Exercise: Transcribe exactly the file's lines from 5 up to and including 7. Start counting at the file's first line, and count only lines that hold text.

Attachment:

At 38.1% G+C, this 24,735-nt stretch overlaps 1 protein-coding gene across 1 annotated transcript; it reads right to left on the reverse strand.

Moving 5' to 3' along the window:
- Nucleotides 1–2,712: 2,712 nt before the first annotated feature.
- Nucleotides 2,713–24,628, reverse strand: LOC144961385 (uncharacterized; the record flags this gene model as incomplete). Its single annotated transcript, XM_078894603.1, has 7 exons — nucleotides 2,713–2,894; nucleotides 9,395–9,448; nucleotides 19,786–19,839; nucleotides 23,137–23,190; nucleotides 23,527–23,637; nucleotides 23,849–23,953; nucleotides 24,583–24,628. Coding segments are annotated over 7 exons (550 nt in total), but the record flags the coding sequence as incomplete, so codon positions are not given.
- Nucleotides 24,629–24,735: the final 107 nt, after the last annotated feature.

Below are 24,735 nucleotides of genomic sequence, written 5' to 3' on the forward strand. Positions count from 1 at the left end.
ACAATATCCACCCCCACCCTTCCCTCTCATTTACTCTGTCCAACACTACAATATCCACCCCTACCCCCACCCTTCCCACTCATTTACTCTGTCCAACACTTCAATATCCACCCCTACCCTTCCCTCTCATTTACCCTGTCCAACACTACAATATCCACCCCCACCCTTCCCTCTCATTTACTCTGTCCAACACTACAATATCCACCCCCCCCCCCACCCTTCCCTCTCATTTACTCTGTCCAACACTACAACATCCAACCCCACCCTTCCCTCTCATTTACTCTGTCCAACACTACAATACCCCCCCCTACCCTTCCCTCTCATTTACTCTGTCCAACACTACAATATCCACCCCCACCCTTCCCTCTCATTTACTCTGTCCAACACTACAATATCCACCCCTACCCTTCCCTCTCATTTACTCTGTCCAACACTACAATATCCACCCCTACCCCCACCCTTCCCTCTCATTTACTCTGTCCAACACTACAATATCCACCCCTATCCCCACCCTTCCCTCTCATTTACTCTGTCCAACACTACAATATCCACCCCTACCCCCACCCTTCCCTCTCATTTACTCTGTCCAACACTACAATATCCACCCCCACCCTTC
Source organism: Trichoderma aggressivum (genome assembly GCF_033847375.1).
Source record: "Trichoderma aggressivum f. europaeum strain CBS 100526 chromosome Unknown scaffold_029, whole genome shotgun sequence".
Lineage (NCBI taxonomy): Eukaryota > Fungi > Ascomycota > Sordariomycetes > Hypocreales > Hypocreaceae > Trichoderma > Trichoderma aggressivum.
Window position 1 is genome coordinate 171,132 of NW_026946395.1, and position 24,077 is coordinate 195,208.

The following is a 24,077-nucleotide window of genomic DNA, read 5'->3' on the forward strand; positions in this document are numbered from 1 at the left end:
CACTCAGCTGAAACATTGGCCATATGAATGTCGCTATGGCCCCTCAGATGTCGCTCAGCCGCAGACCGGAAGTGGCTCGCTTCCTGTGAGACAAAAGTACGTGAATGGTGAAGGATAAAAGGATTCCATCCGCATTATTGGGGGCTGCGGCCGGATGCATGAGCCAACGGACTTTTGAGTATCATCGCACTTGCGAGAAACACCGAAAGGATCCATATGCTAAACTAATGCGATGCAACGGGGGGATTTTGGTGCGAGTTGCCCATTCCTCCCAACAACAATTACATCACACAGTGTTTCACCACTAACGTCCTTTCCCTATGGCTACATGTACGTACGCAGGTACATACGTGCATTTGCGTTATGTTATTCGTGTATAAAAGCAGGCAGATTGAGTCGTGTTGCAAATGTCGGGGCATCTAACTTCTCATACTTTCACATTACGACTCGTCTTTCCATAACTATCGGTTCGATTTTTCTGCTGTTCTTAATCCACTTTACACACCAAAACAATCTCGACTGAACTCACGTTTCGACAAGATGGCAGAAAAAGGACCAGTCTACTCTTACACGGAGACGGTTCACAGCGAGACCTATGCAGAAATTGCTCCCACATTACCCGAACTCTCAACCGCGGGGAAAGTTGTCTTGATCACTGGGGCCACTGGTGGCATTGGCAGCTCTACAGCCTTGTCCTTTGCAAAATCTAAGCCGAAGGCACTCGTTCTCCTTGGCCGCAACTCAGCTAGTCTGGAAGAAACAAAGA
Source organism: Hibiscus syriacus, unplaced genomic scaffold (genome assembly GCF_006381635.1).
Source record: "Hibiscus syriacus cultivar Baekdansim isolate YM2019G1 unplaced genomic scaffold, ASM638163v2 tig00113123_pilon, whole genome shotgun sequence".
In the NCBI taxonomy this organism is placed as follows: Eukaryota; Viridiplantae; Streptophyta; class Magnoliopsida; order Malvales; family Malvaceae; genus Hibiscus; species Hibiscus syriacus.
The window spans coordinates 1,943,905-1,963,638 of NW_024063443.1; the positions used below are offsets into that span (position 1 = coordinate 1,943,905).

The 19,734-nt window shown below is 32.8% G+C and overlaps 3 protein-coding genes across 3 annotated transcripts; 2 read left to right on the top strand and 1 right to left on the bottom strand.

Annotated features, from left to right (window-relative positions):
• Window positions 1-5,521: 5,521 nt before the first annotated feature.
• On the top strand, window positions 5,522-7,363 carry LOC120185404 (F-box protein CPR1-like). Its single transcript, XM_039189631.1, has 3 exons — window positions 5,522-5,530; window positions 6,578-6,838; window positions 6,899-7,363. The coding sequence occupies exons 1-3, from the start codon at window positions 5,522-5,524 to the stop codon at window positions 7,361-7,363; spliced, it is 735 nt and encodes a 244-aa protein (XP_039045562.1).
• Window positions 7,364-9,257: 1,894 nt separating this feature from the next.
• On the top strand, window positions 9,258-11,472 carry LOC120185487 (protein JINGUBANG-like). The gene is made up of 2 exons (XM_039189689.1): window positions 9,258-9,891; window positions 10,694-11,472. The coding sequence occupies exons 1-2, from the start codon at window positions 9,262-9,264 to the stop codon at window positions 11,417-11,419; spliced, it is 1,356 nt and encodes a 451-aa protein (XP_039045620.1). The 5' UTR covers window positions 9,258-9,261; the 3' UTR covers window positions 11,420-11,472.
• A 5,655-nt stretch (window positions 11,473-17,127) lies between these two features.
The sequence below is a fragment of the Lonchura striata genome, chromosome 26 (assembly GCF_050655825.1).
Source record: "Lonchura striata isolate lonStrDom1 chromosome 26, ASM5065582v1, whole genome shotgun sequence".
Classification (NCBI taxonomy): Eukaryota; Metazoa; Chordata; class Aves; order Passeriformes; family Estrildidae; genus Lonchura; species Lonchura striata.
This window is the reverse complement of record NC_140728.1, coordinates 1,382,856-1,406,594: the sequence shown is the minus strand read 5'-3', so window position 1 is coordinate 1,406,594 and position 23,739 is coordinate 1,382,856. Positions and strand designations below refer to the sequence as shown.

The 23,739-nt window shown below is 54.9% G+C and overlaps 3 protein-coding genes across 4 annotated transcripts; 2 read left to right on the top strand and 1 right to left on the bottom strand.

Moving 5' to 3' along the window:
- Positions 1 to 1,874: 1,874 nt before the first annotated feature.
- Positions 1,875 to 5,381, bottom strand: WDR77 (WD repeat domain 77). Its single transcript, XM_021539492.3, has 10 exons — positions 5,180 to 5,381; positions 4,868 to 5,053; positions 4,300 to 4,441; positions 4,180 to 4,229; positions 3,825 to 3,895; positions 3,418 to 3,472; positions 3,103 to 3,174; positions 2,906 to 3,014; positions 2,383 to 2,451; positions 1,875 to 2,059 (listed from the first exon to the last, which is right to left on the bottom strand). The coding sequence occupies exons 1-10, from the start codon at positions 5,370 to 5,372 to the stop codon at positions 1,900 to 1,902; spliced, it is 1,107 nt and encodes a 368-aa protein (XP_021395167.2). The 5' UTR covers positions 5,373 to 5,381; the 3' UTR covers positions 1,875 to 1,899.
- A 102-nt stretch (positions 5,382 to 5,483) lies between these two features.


- Nucleotides 24,629–24,735: the final 107 nt, after the last annotated feature.

Below are 24,735 nucleotides of genomic sequence, written 5' to 3' on the forward strand. Positions count from 1 at the left end.
ACAATATCCACCCCCACCCTTCCCTCTCATTTACTCTGTCCAACACTACAATATCCACCCCTACCCCCACCCTTCCCACTCATTTACTCTGTCCAACACTTCAATATCCACCCCTACCCTTCCCTCTCATTTACCCTGTCCAACACTACAATATCCACCCCCACCCTTCCCTCTCATTTACTCTGTCCAACACTACAATATCCACCCCCCCCCCCACCCTTCCCTCTCATTTACTCTGTCCAACACTACAACATCCAACCCCACCCTTCCCTCTCATTTACTCTGTCCAACACTACAATACCCCCCCCTACCCTTCCCTCTCATTTACTCTGTCCAACACTACAATATCCACCCCCACCCTTCCCTCTCATTTACTCTGTCCAACACTACAATATCCACCCCTACCCTTCCCTCTCATTTACTCTGTCCAACACTACAATATCCACCCCTACCCCCACCCTTCCCTCTCATTTACTCTGTCCAACACTACAATATCCACCCCTATCCCCACCCTTCCCTCTCATTTACTCTGTCCAACACTACAATATCCACCCCTACCCCCACCCTTCCCTCTCATTTACTCTGTCCAACACTACAATATCCACCCCCACCCTTC